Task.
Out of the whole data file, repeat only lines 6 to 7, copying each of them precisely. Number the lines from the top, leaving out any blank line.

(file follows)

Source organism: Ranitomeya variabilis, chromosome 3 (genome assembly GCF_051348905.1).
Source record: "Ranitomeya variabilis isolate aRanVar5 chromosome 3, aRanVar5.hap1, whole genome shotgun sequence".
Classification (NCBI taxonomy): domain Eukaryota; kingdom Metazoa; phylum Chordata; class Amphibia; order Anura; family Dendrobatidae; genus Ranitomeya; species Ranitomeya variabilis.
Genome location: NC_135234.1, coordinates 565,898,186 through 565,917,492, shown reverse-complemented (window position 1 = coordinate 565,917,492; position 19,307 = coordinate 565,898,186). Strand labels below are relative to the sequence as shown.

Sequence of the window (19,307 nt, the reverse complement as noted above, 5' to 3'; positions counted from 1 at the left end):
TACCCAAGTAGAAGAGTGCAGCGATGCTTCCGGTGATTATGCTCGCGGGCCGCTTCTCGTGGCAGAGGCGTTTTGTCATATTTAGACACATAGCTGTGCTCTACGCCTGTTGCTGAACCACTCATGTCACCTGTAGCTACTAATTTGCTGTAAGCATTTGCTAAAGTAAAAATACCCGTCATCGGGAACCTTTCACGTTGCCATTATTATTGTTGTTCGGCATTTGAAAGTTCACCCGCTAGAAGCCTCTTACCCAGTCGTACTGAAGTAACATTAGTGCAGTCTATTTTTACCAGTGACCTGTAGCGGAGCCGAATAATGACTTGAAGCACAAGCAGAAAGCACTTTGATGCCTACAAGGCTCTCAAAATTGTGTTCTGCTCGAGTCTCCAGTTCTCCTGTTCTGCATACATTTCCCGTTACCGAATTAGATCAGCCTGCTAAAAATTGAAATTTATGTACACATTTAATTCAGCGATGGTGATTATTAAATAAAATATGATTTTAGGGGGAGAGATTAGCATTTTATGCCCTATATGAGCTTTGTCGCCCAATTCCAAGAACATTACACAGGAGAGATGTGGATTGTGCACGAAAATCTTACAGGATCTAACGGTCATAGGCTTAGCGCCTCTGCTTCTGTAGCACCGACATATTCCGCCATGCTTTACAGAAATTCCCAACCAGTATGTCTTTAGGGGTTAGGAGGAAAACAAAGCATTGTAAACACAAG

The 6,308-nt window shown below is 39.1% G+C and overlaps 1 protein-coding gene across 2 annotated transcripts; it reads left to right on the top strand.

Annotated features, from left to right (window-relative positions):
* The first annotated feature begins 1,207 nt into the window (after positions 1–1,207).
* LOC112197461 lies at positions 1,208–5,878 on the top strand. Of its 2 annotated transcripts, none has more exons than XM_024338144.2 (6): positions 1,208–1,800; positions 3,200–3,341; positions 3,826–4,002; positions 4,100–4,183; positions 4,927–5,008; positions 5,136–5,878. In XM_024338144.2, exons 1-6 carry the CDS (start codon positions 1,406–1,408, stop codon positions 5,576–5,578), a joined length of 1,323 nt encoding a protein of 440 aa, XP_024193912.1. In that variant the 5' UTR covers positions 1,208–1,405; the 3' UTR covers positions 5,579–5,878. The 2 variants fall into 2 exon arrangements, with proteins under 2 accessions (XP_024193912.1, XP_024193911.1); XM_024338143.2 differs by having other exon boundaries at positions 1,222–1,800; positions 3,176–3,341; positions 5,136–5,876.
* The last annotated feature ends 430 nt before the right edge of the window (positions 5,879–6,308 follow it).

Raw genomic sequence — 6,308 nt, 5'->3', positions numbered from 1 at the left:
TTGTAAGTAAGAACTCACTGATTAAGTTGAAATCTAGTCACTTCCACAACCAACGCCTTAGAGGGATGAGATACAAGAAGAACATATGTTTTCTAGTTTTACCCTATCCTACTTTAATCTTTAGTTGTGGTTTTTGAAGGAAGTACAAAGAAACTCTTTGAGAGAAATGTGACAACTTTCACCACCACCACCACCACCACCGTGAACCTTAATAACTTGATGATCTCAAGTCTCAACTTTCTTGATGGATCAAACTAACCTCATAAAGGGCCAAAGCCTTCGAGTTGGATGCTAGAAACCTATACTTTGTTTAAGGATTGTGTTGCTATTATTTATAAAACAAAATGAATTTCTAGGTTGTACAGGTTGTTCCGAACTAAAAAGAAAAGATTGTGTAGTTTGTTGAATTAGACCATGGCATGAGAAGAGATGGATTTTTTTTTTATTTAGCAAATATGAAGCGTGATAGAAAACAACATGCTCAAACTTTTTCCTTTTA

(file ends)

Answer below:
TACCCAAGTAGAAGAGTGCAGCGATGCTTCCGGTGATTATGCTCGCGGGCCGCTTCTCGTGGCAGAGGCGTTTTGTCATATTTAGACACATAGCTGTGCTCTACGCCTGTTGCTGAACCACTCATGTCACCTGTAGCTACTAATTTGCTGTAAGCATTTGCTAAAGTAAAAATACCCGTCATCGGGAACCTTTCACGTTGCCATTATTATTGTTGTTCGGCATTTGAAAGTTCACCCGCTAGAAGCCTCTTACCCAGTCGTACTGAAGTAACATTAGTGCAGTCTATTTTTACCAGTGACCTGTAGCGGAGCCGAATAATGACTTGAAGCACAAGCAGAAAGCACTTTGATGCCTACAAGGCTCTCAAAATTGTGTTCTGCTCGAGTCTCCAGTTCTCCTGTTCTGCATACATTTCCCGTTACCGAATTAGATCAGCCTGCTAAAAATTGAAATTTATGTACACATTTAATTCAGCGATGGTGATTATTAAATAAAATATGATTTTAGGGGGAGAGATTAGCATTTTATGCCCTATATGAGCTTTGTCGCCCAATTCCAAGAACATTACACAGGAGAGATGTGGATTGTGCACGAAAATCTTACAGGATCTAACGGTCATAGGCTTAGCGCCTCTGCTTCTGTAGCACCGACATATTCCGCCATGCTTTACAGAAATTCCCAACCAGTATGTCTTTAGGGGTTAGGAGGAAAACAAAGCATTGTAAACACAAG

The 6,308-nt window shown below is 39.1% G+C and overlaps 1 protein-coding gene across 2 annotated transcripts; it reads left to right on the top strand.